This is a review for Issue 4 for Edward Scissorhands. You can read the reviews of issue ONE, TWO and THREE by clicking on their links.

I’ve really enjoyed reading the new Edward Scissorhands series from IDW. Having had a love for the film for many-a-year, it’s exciting to read about the continuing adventures of Edward and to find out what happens after the events of the movie. Writer Kate Leth and artist Drew Rausch continue to impress in this fourth issue, as Megan attempts to get Edward to help with the investigation of the missing boy Edward Scissorhands #4.1
who was captured by Eli.

One of the things that I really like about this series, something that continues to be apparent as issues go on; is the relationship between Megan and adults. Often times when you’re a teenager, you feel that adults are “bringing you down” and that you don’t feel understood. It’s one of the main themes in the Tim Burton film as well; as Megan’s grandmother, Kim, goes through the same thing with the townspeople. They don’t understand her all of the time, and they most certainly don’t understand Edward. I enjoy the parallels between the film and the comic as Megan must go through a similar problem when she discovers Edward and asks him for his help in tracking down Eli. He responds that the “People out there don’t like me. I scare them.” It’s sad and true.

Kate Leth continues to shine as she expertly writes Megan as being a believable and capable young adult. Megan attempts to get adults around her to help, but they are more focused on their own ideas about how to handle the kidnapping, rather than to listen to her. There’s a brilliant scene with one of the police officers who keeps ignoring her and brushing her off as he reaches for donuts and tells her that the case is in the very capable hands of the authorities.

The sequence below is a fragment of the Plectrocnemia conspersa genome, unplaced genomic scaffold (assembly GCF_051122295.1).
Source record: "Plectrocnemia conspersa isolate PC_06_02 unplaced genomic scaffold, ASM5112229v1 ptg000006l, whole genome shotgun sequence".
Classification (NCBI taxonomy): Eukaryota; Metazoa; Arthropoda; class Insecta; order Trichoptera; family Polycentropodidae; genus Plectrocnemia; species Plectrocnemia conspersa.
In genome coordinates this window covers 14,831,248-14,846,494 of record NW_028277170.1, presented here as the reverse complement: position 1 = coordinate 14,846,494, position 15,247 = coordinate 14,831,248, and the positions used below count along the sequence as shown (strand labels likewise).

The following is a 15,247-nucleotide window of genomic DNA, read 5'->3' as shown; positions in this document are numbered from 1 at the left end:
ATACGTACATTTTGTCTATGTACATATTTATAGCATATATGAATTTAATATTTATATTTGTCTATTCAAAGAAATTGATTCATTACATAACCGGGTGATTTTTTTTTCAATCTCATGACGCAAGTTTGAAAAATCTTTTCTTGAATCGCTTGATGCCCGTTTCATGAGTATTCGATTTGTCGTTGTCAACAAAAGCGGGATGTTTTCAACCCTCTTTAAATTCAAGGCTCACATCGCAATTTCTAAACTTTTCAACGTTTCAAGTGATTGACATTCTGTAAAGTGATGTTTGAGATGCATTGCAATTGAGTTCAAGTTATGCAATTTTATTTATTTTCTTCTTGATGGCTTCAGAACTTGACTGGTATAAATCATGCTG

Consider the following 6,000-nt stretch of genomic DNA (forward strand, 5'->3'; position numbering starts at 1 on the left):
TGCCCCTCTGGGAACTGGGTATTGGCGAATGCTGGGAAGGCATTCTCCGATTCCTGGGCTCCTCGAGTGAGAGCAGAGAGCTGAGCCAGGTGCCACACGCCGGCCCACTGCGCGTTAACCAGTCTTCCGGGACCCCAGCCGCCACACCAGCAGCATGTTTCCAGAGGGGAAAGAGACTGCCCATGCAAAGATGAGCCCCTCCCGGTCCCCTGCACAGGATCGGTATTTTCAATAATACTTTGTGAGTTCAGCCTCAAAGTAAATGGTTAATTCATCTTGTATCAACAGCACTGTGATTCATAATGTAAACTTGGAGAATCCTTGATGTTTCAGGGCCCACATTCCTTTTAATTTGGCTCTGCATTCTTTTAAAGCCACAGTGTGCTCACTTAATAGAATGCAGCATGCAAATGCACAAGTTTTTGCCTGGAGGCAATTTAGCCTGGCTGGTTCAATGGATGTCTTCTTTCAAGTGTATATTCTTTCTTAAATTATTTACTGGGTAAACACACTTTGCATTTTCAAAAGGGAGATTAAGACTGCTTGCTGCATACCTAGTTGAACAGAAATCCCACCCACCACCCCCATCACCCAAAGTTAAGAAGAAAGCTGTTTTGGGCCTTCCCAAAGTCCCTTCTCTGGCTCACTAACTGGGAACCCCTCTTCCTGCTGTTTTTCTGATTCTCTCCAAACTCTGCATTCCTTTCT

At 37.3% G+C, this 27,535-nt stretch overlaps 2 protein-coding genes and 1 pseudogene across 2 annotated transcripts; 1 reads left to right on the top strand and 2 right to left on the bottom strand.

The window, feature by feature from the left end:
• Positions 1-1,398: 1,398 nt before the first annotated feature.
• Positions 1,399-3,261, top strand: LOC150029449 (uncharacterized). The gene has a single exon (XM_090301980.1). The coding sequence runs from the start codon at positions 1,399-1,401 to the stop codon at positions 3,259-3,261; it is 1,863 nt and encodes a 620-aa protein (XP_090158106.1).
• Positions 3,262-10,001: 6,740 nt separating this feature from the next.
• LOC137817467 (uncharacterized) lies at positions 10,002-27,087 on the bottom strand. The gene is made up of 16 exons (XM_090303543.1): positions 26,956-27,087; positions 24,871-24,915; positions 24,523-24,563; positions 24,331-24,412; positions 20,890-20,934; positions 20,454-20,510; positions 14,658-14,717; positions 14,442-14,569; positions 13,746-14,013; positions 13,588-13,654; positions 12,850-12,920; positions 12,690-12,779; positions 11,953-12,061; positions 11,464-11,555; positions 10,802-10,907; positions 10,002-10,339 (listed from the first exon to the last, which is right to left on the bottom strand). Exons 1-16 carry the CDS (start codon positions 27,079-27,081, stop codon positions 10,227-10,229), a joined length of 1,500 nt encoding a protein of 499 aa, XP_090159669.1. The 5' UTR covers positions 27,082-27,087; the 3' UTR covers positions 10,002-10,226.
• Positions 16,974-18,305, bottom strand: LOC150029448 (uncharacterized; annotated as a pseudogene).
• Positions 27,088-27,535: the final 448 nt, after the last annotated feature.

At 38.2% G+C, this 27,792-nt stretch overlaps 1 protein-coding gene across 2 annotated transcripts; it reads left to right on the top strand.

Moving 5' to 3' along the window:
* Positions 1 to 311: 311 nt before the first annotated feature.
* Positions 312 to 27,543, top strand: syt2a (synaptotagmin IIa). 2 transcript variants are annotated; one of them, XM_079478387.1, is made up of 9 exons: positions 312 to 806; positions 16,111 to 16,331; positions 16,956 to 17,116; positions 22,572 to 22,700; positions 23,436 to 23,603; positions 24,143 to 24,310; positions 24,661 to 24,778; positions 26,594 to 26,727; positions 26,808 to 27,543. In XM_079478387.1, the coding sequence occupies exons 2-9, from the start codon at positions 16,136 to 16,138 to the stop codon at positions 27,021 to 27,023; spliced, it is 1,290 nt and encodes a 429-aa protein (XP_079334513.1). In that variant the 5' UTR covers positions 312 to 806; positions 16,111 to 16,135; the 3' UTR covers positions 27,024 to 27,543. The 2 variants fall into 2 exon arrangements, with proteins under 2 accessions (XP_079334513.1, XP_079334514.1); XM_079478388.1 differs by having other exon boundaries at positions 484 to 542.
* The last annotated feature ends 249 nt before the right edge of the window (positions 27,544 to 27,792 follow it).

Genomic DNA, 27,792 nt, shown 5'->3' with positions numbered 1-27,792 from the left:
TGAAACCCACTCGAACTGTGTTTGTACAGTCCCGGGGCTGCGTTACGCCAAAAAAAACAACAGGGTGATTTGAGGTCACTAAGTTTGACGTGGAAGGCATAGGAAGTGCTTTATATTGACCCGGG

Aside from that story, is what’s going on with the earlier robotic version of Edward, Eli. I’m still not sure if Edward Scissorhands #4.3he’s evil or just not going about his new-found freedom the right way. His interactions with Philip Brosgol make it seem as if he’s just trying to find out what it’s like to be human; but with hands more deadly than Edward, he could end up harming more than just dogs and rats.

As usual Drew Rausch’s art only lends itself to Leth’s writing. The expressions of the characters, the eerie shadows and imagery of Edwards castle, Eli’s exploration into human anatomy; these things all blend together into a very fantastical and engaging comic. We’re about halfway through with this seven issue series, and I look forward to seeing what happens next with these characters. Before I forget, the ‘Clippings‘ section is still there and I encourage all of you who have been reading along to give feedback to the comic’s creators or just share your stories. Make sure you head to your local comic book shop today and pick up this great Issue #4!

Edward Scissorhands #4.2